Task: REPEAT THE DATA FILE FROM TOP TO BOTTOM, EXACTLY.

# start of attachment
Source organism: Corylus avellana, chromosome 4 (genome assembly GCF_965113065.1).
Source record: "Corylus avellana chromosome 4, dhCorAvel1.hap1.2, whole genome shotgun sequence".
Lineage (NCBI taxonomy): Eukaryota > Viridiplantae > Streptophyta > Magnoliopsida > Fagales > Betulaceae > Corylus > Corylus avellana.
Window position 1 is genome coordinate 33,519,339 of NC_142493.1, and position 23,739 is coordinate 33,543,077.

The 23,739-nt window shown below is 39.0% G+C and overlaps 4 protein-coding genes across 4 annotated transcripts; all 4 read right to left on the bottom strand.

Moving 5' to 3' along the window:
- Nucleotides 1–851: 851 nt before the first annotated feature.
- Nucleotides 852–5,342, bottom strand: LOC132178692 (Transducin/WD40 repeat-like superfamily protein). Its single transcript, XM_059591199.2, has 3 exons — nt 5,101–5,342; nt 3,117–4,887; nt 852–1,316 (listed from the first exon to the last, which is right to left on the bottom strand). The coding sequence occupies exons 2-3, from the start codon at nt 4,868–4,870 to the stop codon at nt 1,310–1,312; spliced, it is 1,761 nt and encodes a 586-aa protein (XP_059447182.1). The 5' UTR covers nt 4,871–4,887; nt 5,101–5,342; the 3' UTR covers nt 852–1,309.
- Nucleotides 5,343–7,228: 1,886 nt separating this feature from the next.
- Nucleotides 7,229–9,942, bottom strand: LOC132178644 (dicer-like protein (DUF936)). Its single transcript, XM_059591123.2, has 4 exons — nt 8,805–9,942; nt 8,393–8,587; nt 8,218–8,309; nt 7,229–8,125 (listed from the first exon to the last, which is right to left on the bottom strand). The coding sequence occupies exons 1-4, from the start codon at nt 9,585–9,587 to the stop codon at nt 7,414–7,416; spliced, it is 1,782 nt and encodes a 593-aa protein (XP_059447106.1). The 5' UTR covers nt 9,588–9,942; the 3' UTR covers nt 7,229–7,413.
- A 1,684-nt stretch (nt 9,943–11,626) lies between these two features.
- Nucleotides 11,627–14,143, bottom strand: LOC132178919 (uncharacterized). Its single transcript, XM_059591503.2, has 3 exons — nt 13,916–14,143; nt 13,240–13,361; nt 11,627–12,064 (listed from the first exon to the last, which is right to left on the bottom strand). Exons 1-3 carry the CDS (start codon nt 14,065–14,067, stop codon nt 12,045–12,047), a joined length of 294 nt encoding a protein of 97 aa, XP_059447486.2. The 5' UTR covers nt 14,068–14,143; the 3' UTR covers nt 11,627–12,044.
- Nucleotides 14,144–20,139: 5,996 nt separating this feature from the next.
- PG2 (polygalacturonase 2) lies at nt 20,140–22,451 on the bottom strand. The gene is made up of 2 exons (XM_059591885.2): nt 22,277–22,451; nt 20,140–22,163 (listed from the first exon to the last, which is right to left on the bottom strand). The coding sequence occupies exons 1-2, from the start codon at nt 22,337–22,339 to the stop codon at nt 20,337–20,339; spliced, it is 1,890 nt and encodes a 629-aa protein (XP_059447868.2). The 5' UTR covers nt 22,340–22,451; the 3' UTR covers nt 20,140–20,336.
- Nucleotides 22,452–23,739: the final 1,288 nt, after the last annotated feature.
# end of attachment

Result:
Source organism: Corylus avellana, chromosome 4 (genome assembly GCF_965113065.1).
Source record: "Corylus avellana chromosome 4, dhCorAvel1.hap1.2, whole genome shotgun sequence".
Lineage (NCBI taxonomy): Eukaryota > Viridiplantae > Streptophyta > Magnoliopsida > Fagales > Betulaceae > Corylus > Corylus avellana.
Window position 1 is genome coordinate 33,519,339 of NC_142493.1, and position 23,739 is coordinate 33,543,077.

The 23,739-nt window shown below is 39.0% G+C and overlaps 4 protein-coding genes across 4 annotated transcripts; all 4 read right to left on the bottom strand.

Moving 5' to 3' along the window:
- Nucleotides 1–851: 851 nt before the first annotated feature.
- Nucleotides 852–5,342, bottom strand: LOC132178692 (Transducin/WD40 repeat-like superfamily protein). Its single transcript, XM_059591199.2, has 3 exons — nt 5,101–5,342; nt 3,117–4,887; nt 852–1,316 (listed from the first exon to the last, which is right to left on the bottom strand). The coding sequence occupies exons 2-3, from the start codon at nt 4,868–4,870 to the stop codon at nt 1,310–1,312; spliced, it is 1,761 nt and encodes a 586-aa protein (XP_059447182.1). The 5' UTR covers nt 4,871–4,887; nt 5,101–5,342; the 3' UTR covers nt 852–1,309.
- Nucleotides 5,343–7,228: 1,886 nt separating this feature from the next.
- Nucleotides 7,229–9,942, bottom strand: LOC132178644 (dicer-like protein (DUF936)). Its single transcript, XM_059591123.2, has 4 exons — nt 8,805–9,942; nt 8,393–8,587; nt 8,218–8,309; nt 7,229–8,125 (listed from the first exon to the last, which is right to left on the bottom strand). The coding sequence occupies exons 1-4, from the start codon at nt 9,585–9,587 to the stop codon at nt 7,414–7,416; spliced, it is 1,782 nt and encodes a 593-aa protein (XP_059447106.1). The 5' UTR covers nt 9,588–9,942; the 3' UTR covers nt 7,229–7,413.
- A 1,684-nt stretch (nt 9,943–11,626) lies between these two features.
- Nucleotides 11,627–14,143, bottom strand: LOC132178919 (uncharacterized). Its single transcript, XM_059591503.2, has 3 exons — nt 13,916–14,143; nt 13,240–13,361; nt 11,627–12,064 (listed from the first exon to the last, which is right to left on the bottom strand). Exons 1-3 carry the CDS (start codon nt 14,065–14,067, stop codon nt 12,045–12,047), a joined length of 294 nt encoding a protein of 97 aa, XP_059447486.2. The 5' UTR covers nt 14,068–14,143; the 3' UTR covers nt 11,627–12,044.
- Nucleotides 14,144–20,139: 5,996 nt separating this feature from the next.
- PG2 (polygalacturonase 2) lies at nt 20,140–22,451 on the bottom strand. The gene is made up of 2 exons (XM_059591885.2): nt 22,277–22,451; nt 20,140–22,163 (listed from the first exon to the last, which is right to left on the bottom strand). The coding sequence occupies exons 1-2, from the start codon at nt 22,337–22,339 to the stop codon at nt 20,337–20,339; spliced, it is 1,890 nt and encodes a 629-aa protein (XP_059447868.2). The 5' UTR covers nt 22,340–22,451; the 3' UTR covers nt 20,140–20,336.
- Nucleotides 22,452–23,739: the final 1,288 nt, after the last annotated feature.